It’s a split-second thought — crowded out too quickly to entertain seriously — borne from the worst part of the whole affair: the de-decorating. So many ornaments to take off the tree, to wrap and box protectively. So many knickknacks to gather and hide away for a long respite. So much cheer quickly packed away and tucked into a dark corner.
Our Christmas decor lives most of the year in the attic, accessible through a pull-down door and narrow ladder in the garage. Returning all the boxes to their home requires courage and brawn — historically a job for Uncle Greg, who lives 30 miles away.
Greg never complains about the work, and we enjoy the bonus visit when he’s here to help. This year, though, I thought we should at least attempt to move the boxes on our own. How hard can it be to coax a boxed, 9-foot, artificial tree up a ladder?
Cooper and I hatched a plan. He would sit at the top of the attic stairs, ready to receive the tree. I would slide it up the ladder, pushing it one stair at a time until safely within his grasp. Katie would watch from below.
He clambered up the ladder and waited. And coached. And encouraged. I needed every bit of his cheerleading and advice, because that box of plastic and metal was bulky and heavy, and my arms weren’t long enough to both handle and guide the tree. It kept getting stuck on a step, and I was unable to push it high enough to reach Cooper’s arms.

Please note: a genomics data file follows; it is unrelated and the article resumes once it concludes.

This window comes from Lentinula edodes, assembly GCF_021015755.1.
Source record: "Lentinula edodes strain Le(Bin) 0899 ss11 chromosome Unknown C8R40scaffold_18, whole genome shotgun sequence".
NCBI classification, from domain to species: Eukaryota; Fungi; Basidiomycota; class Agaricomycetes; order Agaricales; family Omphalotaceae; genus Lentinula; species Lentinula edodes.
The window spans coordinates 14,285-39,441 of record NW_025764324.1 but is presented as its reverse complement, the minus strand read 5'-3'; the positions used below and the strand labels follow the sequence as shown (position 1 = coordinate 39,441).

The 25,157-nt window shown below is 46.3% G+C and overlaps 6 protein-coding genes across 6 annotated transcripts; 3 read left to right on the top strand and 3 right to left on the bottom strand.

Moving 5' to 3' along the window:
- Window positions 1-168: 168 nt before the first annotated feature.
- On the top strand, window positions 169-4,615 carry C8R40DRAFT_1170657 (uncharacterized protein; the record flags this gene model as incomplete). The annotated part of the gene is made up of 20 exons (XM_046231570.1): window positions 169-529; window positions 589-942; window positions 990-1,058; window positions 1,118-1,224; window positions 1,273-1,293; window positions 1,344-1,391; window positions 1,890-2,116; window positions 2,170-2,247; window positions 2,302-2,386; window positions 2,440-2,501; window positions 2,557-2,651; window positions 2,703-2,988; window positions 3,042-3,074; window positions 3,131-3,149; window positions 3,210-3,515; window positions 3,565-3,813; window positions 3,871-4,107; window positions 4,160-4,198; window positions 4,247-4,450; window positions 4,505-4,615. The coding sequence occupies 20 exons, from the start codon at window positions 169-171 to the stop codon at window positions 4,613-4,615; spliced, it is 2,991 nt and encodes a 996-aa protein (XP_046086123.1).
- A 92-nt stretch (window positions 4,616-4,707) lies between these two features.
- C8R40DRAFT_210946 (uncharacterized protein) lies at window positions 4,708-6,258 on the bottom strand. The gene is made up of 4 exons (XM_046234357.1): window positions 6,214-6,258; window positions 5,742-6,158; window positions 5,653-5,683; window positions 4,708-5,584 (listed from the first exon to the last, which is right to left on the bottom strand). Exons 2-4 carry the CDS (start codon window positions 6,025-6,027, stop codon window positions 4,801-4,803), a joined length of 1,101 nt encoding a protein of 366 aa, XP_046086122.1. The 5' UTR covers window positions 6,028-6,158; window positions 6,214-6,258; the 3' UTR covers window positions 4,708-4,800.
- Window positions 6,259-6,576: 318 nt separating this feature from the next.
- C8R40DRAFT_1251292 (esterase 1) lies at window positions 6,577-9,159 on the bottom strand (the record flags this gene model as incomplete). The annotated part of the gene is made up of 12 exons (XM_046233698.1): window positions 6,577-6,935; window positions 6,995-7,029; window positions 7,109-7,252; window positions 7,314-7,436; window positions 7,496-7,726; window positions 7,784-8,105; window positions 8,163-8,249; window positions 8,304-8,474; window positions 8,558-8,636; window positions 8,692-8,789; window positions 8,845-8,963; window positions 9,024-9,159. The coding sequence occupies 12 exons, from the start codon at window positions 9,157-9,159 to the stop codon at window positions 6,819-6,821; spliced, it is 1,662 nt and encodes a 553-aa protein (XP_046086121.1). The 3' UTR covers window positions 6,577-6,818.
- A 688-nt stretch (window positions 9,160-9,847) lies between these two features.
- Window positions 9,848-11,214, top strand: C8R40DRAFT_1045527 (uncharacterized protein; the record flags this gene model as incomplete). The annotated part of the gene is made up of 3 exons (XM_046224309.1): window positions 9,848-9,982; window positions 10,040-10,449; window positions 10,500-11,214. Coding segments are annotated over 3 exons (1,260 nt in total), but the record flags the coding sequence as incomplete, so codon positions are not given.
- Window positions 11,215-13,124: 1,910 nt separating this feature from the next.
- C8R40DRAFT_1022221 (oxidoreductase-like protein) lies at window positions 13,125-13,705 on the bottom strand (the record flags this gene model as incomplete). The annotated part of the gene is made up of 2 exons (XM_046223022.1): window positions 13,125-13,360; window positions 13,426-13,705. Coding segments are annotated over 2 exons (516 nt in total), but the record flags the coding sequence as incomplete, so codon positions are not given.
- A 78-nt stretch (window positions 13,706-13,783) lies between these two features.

After a few minutes of struggling and strategizing, I quit. I let the box slide to the garage floor, and Cooper climbed back down. My next move was going to be a phone call to Uncle Greg to arrange a rescue.
“Let me try,” Cooper said. “You sit at the top, and I’ll push the box up.”
“It’s too heavy,” I said.
“I’m strong.”
“I won’t be able to lift the box when it reaches me,” I said.
“I’ll do most of the work.”
“I don’t want you to get hurt,” I said.
“Let’s just try.”
I climbed the steps — always an act of bravery for me — and perched at the top. Cooper asked Katie to stand behind and spot him. Then he began to guide the giant box up — an easier task for him and his 6-3 frame — and into my hands.
My helpful teenager pushed the tree into a secure spot, then prepared for more deliveries.
I stood on the ladder. Katie lifted boxes of decorations from the garage floor and handed them to me. I walked them up to Cooper, who returned them to their hibernation spots.